Configuring of a shared memory buffer in a network device
An optimization agent optimizes configuration parameters of a shared memory buffer for ports of a network device (e.g., router). The optimization agent located on the network device (or remotely) takes an input state from the network device's switching logic, such as the packets transmitted or dropped per port, and determines port buffer settings to optimize the settings to achieve a goal. The buffer settings can include minimum and maximum buffer limits per port and the goal can be to maximize port utilization or minimize port loss. The optimization agent can then take an action by applying the buffer configurations to the switching logic and repeat the process iteratively until the goal is reached.
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Traffic on the Internet has quickly grown and continues to expand at unprecedented rates. Network switches play a critical role in sustaining that growth. Data to be passed by switches is generally divided into a series of packets that can be transmitted between devices. Packets include control information and payload data. The control information includes information used to deliver the payload data. For example, control information can include source and destination network addresses, error detection codes, packet sequencing identification, and the like.
The network switches (e.g., routers) can include custom Application Specific Integrated Circuits (ASICs) or generic ASICS that are designed to switch network traffic. Typically, generic ASICS have a limited pool of buffer memory, which is shared between ports. The buffer memory can be partitioned between the ports by defining thresholds for an amount of memory that may be consumed by packets associated with specific input/ingress ports and output/egress ports. The limited buffer size means that if the buffer allocation between ports is ineffective, the buffers are less able to absorb bursts of traffic, which results in packets being dropped at relatively low levels of utilization causing ineffective use of link capacity. Packet loss is a key metric for network service performance and effective buffer allocation is important to minimizing packet loss and ensuring that link capacity can be effectively used.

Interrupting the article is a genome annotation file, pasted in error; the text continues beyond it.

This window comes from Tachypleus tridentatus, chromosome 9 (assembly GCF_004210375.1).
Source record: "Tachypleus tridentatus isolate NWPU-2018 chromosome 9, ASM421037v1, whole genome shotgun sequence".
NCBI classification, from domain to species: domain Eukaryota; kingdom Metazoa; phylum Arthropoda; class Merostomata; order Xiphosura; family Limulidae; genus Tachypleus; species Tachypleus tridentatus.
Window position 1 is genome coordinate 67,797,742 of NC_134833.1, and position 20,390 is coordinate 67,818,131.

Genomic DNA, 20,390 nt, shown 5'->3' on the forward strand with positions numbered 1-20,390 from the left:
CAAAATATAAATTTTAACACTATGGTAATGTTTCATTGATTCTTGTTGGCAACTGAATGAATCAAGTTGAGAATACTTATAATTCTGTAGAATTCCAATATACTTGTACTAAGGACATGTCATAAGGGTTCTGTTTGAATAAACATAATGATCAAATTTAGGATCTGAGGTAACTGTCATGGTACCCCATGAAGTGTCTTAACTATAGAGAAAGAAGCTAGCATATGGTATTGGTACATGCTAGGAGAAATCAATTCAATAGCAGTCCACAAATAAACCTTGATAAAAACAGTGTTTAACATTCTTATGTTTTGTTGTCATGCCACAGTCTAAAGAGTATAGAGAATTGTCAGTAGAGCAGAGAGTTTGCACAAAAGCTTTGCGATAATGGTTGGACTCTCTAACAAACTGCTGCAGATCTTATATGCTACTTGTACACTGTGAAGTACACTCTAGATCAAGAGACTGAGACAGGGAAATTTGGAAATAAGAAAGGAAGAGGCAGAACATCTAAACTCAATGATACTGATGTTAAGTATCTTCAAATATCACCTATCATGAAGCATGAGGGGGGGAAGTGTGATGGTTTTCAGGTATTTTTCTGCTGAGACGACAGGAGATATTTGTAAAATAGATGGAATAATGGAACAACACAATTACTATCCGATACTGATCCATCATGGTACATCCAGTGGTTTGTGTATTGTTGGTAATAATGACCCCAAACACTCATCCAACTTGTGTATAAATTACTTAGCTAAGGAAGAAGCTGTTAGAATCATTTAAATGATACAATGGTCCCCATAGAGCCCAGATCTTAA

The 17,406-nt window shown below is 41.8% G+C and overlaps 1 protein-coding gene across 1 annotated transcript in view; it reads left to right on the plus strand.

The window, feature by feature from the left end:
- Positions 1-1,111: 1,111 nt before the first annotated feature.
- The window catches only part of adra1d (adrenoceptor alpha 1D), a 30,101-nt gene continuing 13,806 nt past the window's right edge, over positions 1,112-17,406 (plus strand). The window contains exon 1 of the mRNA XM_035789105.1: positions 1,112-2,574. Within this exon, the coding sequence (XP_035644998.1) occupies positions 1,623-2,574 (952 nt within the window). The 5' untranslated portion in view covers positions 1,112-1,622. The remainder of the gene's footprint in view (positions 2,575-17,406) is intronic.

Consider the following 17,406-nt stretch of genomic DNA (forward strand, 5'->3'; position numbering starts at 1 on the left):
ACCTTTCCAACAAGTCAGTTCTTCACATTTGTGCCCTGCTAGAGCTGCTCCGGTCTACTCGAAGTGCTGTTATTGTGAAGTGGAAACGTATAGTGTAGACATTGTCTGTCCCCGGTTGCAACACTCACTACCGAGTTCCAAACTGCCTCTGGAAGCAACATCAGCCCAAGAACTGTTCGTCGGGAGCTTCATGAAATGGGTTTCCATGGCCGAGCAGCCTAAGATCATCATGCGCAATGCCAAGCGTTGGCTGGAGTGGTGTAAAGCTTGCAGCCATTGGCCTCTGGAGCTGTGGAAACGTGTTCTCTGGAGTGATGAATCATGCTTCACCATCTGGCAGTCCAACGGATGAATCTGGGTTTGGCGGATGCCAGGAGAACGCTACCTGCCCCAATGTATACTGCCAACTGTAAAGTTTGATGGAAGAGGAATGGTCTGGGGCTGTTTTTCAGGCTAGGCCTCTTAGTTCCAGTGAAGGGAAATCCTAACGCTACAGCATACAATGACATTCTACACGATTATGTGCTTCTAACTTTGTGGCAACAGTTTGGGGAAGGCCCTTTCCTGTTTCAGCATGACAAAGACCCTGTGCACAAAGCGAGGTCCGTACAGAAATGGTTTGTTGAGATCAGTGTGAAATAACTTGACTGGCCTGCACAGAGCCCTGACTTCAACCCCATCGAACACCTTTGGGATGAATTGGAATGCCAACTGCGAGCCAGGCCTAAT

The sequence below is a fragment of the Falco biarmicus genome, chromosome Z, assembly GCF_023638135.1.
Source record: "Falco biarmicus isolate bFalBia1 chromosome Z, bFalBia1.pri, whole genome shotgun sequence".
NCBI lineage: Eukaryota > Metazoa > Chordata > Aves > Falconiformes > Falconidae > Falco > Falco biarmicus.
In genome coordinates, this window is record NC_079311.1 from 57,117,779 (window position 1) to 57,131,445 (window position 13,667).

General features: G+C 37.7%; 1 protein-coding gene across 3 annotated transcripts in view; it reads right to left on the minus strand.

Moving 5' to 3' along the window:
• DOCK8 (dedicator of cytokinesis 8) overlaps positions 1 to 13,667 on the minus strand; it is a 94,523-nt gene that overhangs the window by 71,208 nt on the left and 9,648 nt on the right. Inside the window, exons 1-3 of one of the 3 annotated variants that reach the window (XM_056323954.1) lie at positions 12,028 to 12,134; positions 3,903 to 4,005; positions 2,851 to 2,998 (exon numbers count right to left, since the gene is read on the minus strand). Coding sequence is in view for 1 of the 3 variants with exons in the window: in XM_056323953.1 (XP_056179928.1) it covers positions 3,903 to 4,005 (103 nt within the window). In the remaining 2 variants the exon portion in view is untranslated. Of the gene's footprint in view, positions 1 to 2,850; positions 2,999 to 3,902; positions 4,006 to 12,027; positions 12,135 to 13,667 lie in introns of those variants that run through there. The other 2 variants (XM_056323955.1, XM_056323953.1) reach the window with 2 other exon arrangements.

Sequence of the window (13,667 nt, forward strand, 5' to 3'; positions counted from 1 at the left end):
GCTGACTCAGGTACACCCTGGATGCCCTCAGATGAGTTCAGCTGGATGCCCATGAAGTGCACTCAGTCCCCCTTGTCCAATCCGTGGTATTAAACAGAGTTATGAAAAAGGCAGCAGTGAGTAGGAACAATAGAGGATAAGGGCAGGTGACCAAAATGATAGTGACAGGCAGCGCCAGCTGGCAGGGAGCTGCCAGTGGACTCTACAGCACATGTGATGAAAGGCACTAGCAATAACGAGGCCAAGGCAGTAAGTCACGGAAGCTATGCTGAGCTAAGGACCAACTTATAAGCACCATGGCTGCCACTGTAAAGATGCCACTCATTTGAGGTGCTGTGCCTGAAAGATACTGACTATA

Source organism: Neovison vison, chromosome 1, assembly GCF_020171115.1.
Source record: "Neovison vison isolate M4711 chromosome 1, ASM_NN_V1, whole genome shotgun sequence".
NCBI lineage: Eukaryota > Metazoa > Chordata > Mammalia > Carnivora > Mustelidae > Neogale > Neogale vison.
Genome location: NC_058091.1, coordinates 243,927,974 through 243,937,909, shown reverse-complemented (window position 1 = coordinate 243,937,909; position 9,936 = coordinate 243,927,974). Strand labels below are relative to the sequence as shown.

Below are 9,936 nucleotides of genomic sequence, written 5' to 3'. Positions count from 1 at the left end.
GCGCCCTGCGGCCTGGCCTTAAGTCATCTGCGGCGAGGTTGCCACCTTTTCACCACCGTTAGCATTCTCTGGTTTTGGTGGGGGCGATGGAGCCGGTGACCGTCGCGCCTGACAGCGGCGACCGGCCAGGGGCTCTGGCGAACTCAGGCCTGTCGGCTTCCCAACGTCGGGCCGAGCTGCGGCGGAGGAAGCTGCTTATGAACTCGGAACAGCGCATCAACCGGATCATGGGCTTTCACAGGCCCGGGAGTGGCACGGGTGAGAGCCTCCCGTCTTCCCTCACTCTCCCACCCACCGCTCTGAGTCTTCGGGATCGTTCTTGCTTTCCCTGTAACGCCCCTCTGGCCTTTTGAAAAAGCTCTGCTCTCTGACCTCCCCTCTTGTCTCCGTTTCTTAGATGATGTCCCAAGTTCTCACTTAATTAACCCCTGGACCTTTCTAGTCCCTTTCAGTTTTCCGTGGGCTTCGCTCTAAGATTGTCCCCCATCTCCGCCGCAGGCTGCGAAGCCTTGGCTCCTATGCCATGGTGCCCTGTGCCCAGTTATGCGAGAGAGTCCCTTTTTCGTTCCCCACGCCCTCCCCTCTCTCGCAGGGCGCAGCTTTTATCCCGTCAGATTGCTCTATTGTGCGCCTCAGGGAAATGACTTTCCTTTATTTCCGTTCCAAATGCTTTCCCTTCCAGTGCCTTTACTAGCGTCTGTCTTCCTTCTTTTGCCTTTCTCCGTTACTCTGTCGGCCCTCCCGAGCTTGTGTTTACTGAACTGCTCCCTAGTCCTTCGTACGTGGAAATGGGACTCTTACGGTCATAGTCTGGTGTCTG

Buffer allocation in a network switch is based upon static configuration of thresholds and weightings that are configured for each port. To be effective, the buffer allocation should be retuned depending upon where in the network the network switch is deployed, upon which interfaces are used, and upon analyzing a traffic profile. Additionally, the buffer allocation can change during the lifecycle of the router. In practice, it takes weeks or months to manually tune buffers for a specific network switch's scenario and then deploy that configuration to the network. Further, the possible number of parameter combinations is large, making manual tuning impractical. Accordingly, an optimization agent can be located on the network switch (or remotely) that takes an input state from the switch's ASIC, such as the packets transmitted or dropped per port, and determines port buffer settings to optimize the settings to achieve a goal. The buffer settings can include minimum and maximum buffer limits per port and the goal can be to maximize port utilization or minimize packet loss or minimize latency. The optimization agent can then take an action by applying the buffer configurations to the ASIC and repeat the process iteratively until the goal is reached.
One benefit of using the optimization agent is that readily-available commercial ASICs can be used (as opposed to a customized ASIC), and packet loss can be minimized despite having a limited buffer area in the selected ASIC.
After a reboot of the control plane 210, and, in particular, a reboot of the controller 230, the controller executes the boot loader 260 by retrieving it from the memory 240. Using the boot loader 260, the controller 230 can establish communications over the bus 276 so that the hardware bus becomes operational. Once operational, the switching logic 290 can begin transmitting packets from the input interface 280 to the output interface 282. An agent 296 can execute on the control plane 210 (the agent 296 can be a software application executing on the controller). The agent 296 can receive real-time traffic profile information from the data plane 220 over the bus 276, such as a number of packets transmitted and a number of packets lost in a given time window.